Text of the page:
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<amazigh> how does gamboy relate to x86-64?
<zid> like colours not lining up with the grid the same way the graphics do..
<zid> gb's cpu is like an 8080
<moon-child> amazigh: uses a z80
<moon-child> ~z80
<zid> depends how you slice it whether it's more like an 8080 or a z80
<geist> which is a very close relative to 8086
<zid> which is like an 8286, which is like an 8386, which is like an 8486 which is like a pentium which is like a skylake xeon.
<junon> The upside of the NES dev is that it's very very well documented and has an active community.
<zid> gameboy is far better documented imo
<zid> They both have 'all the docs' but the NES ones are awkwardly strewn about on a not very well written wiki
<geist> zid: question: does the gameboy cpu have pc relative branches?
<amazigh> moon-child: z80 has a good emulator with graphics?
<zid> It only has pc relative branches, or a single absolute one
<geist> right. okay, curious if it had picked that part of z80 up. i was surprised to learn that 8080 only had absolute
<zid> now you're making me question it
<zid> yea, they are rel, phew
<bslsk05> ​izik1.github.io: gbops - The Game Boy opcode table
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<zid> also has conditional calls
<geist> yah one of those things you dont notice until you fiddle with it, buti was piddling with CP/M on an altair and noticed that 8080 was absolute all the time
<geist> causes some fun for relocating CP/M itself, which actually has a program to manually re-relocate the CP/M kernel based on how much ram you have
<zid> an mmio op that's a byte shorter than normal, an auto-increment addressing mode
<zid> and z80 4bit ALU style half-carry for BCD
<zid> but no shadow or index regs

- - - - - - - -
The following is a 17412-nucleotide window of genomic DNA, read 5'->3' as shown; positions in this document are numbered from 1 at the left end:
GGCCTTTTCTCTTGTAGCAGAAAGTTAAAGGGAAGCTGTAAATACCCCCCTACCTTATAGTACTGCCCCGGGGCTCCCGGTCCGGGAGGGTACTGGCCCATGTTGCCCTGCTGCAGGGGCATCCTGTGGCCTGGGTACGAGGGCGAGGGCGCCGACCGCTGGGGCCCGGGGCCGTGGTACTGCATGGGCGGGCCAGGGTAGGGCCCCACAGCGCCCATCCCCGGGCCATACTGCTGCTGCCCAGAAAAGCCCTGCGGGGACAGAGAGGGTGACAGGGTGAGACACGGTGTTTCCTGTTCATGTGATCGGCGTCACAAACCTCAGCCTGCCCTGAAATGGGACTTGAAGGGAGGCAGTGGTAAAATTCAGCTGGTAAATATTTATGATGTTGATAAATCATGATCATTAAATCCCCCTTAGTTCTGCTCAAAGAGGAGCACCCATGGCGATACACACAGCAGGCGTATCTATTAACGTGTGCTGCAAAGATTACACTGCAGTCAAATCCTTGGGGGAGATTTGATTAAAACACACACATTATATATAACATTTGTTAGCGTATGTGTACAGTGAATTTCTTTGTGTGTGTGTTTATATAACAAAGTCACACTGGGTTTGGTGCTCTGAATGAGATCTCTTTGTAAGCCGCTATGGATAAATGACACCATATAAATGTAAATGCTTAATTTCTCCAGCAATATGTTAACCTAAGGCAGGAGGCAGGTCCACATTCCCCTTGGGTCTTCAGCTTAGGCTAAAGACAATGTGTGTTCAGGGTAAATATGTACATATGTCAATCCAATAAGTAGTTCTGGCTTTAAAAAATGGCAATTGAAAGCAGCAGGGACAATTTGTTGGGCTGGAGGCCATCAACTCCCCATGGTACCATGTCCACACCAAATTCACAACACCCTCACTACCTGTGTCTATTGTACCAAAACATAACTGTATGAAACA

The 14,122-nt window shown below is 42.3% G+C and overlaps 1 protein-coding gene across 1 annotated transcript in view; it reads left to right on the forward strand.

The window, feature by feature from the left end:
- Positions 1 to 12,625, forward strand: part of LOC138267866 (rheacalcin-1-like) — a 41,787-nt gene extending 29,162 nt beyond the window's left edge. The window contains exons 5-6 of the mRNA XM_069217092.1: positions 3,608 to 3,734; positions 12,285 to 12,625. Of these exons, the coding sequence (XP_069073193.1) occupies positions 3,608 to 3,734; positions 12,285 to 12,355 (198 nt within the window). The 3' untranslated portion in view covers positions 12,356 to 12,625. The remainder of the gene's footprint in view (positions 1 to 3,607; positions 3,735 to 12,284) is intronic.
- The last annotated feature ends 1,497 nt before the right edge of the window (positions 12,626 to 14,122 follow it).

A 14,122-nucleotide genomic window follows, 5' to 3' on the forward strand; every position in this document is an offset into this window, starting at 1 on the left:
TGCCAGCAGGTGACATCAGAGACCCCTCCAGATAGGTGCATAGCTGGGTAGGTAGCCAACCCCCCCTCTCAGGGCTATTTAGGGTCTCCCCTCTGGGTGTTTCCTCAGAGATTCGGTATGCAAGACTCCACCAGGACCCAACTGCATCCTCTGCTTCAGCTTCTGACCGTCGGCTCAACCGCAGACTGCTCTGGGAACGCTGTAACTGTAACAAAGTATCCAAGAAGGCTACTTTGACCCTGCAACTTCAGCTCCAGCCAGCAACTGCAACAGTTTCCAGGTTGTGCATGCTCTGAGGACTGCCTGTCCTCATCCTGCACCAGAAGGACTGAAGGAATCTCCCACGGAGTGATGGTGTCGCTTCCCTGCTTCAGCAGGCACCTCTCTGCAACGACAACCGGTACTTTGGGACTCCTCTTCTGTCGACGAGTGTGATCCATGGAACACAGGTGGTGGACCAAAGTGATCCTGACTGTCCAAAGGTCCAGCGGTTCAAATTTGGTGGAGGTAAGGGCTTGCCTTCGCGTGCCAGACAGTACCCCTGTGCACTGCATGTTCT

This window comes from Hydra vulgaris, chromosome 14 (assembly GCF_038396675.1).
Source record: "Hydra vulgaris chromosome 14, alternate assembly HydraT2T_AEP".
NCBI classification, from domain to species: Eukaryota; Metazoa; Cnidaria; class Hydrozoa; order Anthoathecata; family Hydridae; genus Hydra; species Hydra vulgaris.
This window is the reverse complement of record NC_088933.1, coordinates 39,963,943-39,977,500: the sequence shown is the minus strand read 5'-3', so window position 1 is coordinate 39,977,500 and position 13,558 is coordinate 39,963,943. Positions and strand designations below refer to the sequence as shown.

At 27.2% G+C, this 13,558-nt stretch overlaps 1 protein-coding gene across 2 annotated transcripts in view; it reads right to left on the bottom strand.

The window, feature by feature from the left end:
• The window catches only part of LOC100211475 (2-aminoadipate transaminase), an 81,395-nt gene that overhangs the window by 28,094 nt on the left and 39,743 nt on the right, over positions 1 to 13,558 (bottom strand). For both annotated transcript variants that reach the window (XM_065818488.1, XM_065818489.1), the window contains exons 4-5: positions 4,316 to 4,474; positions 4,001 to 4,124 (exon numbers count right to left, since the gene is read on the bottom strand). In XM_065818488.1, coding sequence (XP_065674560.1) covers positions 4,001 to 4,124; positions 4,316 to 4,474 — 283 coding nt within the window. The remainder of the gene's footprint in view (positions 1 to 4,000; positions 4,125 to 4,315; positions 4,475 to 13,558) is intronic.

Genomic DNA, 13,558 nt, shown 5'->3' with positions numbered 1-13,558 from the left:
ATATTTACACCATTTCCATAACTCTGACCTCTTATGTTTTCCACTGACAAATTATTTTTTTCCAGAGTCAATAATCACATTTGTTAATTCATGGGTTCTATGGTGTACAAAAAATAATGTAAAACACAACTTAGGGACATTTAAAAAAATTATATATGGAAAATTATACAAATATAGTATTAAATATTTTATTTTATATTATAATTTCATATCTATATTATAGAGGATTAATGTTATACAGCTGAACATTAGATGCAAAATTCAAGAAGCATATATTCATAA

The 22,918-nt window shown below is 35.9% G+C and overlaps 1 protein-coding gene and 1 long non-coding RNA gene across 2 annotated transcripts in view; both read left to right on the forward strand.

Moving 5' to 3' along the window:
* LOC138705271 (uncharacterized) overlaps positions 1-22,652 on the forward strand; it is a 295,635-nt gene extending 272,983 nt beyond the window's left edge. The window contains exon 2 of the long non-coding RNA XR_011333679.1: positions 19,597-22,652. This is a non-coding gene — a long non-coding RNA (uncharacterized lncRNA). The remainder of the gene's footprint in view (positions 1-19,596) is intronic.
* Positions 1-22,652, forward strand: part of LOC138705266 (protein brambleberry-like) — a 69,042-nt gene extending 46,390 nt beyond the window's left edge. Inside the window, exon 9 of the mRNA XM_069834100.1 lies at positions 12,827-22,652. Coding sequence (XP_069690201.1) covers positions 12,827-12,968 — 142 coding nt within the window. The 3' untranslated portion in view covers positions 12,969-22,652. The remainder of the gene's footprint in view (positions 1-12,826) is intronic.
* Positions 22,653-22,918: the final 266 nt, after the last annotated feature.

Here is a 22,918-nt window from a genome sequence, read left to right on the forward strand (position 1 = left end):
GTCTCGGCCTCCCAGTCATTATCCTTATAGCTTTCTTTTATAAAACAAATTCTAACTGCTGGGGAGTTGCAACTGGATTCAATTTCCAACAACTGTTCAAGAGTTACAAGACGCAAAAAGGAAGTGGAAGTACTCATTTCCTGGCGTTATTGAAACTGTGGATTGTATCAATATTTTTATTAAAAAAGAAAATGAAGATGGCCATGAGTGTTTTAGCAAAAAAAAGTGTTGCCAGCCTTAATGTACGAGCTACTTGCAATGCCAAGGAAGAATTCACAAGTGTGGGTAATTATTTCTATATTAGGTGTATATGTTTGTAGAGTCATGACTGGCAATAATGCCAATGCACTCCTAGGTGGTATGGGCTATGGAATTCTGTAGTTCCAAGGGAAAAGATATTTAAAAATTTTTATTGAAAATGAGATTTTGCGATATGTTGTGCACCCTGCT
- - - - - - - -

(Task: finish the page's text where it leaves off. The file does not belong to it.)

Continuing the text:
<geist> yah didn't pick up the ix or iy stuff from z80
<geist> i see only 0xcb prefix implemented
<zid> yea 0xcb was the ix iy prefix I think on z80
<zid> instead you get.. every single bit op :D
<geist> not sure. looks like 0xeb is a space on z80, and 0xcb is mostly bit ops. i think the ix/iy prefixes are something else
<zid> also missing: the.. memory refresh register
<zid> which was apparently exposed on the z80
<geist> was looking at my z80 emulator, but i hadn't added ix/iy support yet
<geist> yeah z80 is a bit annoyng to work with on a board since it constantly emits a memory refresh cycle
<geist> kinda wish you could turn it off, it's constant noise
<zid> so yea, it's a very unlike a z80 in that it doesn't have any of the bits that would distinguish it from x86
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<zid> but it uses z80's encoding for the most part
<zid> so whatever you wanna call it works tbh
<geist> but i guess it does have the property that all memory accesses are via the (HL) pair?
<geist> since IX/IY doesn't exist?
<zid> [bc], [de], [sp], [hl]
<geist> i always thought that was a bit unweidly, but once you get the hang of it not too bad.
<geist> aah okay so that's also a z80ism
<zid> aka bx dx sp si/di :P
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<geist> 8080 you can *only* access via [HL], and the intel syntax uses 'M' in the place
<zid> also, immediate, and immediate mmio
<bslsk05> ​en.wikipedia.org: Zilog Z80 - Wikipedia
<zid> LD A, (FF00 + u8) and LD, A (FF00+c) are cool instructions
<zid> all the mmio and stack is up in the last page, so you have 1/2 byte mmio reads
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<geist> yah did you see the righto.com teardown of it?
<geist> it's pretty neat
<geist> the z80 alu and whatnot?
<heat> yo is anyone here familiar with sanitizer internals?
<zid> as in, ubsan etc?
<heat> asan yes
<heat> but proper compiler-rt/libsanitizer
<bslsk05> ​www.righto.com: The Z-80 has a 4-bit ALU. Here's how it works.
<zid> One weirdness about half carry is that gbz80 has 16bit ops that set flags
<zid> so there's no sort of 'intuative' way it should set H